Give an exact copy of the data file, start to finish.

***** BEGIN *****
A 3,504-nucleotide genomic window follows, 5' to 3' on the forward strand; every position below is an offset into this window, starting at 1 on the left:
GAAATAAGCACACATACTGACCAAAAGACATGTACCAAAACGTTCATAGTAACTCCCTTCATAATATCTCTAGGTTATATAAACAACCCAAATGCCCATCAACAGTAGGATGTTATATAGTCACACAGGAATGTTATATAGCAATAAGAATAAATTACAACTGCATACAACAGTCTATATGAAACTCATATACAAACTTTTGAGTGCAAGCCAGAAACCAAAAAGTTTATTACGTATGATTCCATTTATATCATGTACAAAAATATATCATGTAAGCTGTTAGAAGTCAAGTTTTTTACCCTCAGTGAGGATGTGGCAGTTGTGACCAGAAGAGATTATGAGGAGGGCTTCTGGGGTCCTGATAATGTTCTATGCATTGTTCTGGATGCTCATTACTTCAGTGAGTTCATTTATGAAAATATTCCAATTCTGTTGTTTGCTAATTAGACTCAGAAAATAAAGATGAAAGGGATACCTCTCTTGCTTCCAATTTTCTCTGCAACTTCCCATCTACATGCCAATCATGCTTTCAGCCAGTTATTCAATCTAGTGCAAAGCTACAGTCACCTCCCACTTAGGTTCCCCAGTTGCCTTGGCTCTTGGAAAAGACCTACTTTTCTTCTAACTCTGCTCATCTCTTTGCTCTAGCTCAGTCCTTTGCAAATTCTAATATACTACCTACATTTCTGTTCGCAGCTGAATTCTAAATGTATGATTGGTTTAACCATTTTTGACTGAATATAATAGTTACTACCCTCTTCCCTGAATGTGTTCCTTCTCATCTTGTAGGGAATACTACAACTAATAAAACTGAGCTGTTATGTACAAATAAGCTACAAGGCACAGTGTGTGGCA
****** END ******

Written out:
A 3,504-nucleotide genomic window follows, 5' to 3' on the forward strand; every position below is an offset into this window, starting at 1 on the left:
GAAATAAGCACACATACTGACCAAAAGACATGTACCAAAACGTTCATAGTAACTCCCTTCATAATATCTCTAGGTTATATAAACAACCCAAATGCCCATCAACAGTAGGATGTTATATAGTCACACAGGAATGTTATATAGCAATAAGAATAAATTACAACTGCATACAACAGTCTATATGAAACTCATATACAAACTTTTGAGTGCAAGCCAGAAACCAAAAAGTTTATTACGTATGATTCCATTTATATCATGTACAAAAATATATCATGTAAGCTGTTAGAAGTCAAGTTTTTTACCCTCAGTGAGGATGTGGCAGTTGTGACCAGAAGAGATTATGAGGAGGGCTTCTGGGGTCCTGATAATGTTCTATGCATTGTTCTGGATGCTCATTACTTCAGTGAGTTCATTTATGAAAATATTCCAATTCTGTTGTTTGCTAATTAGACTCAGAAAATAAAGATGAAAGGGATACCTCTCTTGCTTCCAATTTTCTCTGCAACTTCCCATCTACATGCCAATCATGCTTTCAGCCAGTTATTCAATCTAGTGCAAAGCTACAGTCACCTCCCACTTAGGTTCCCCAGTTGCCTTGGCTCTTGGAAAAGACCTACTTTTCTTCTAACTCTGCTCATCTCTTTGCTCTAGCTCAGTCCTTTGCAAATTCTAATATACTACCTACATTTCTGTTCGCAGCTGAATTCTAAATGTATGATTGGTTTAACCATTTTTGACTGAATATAATAGTTACTACCCTCTTCCCTGAATGTGTTCCTTCTCATCTTGTAGGGAATACTACAACTAATAAAACTGAGCTGTTATGTACAAATAAGCTACAAGGCACAGTGTGTGGCA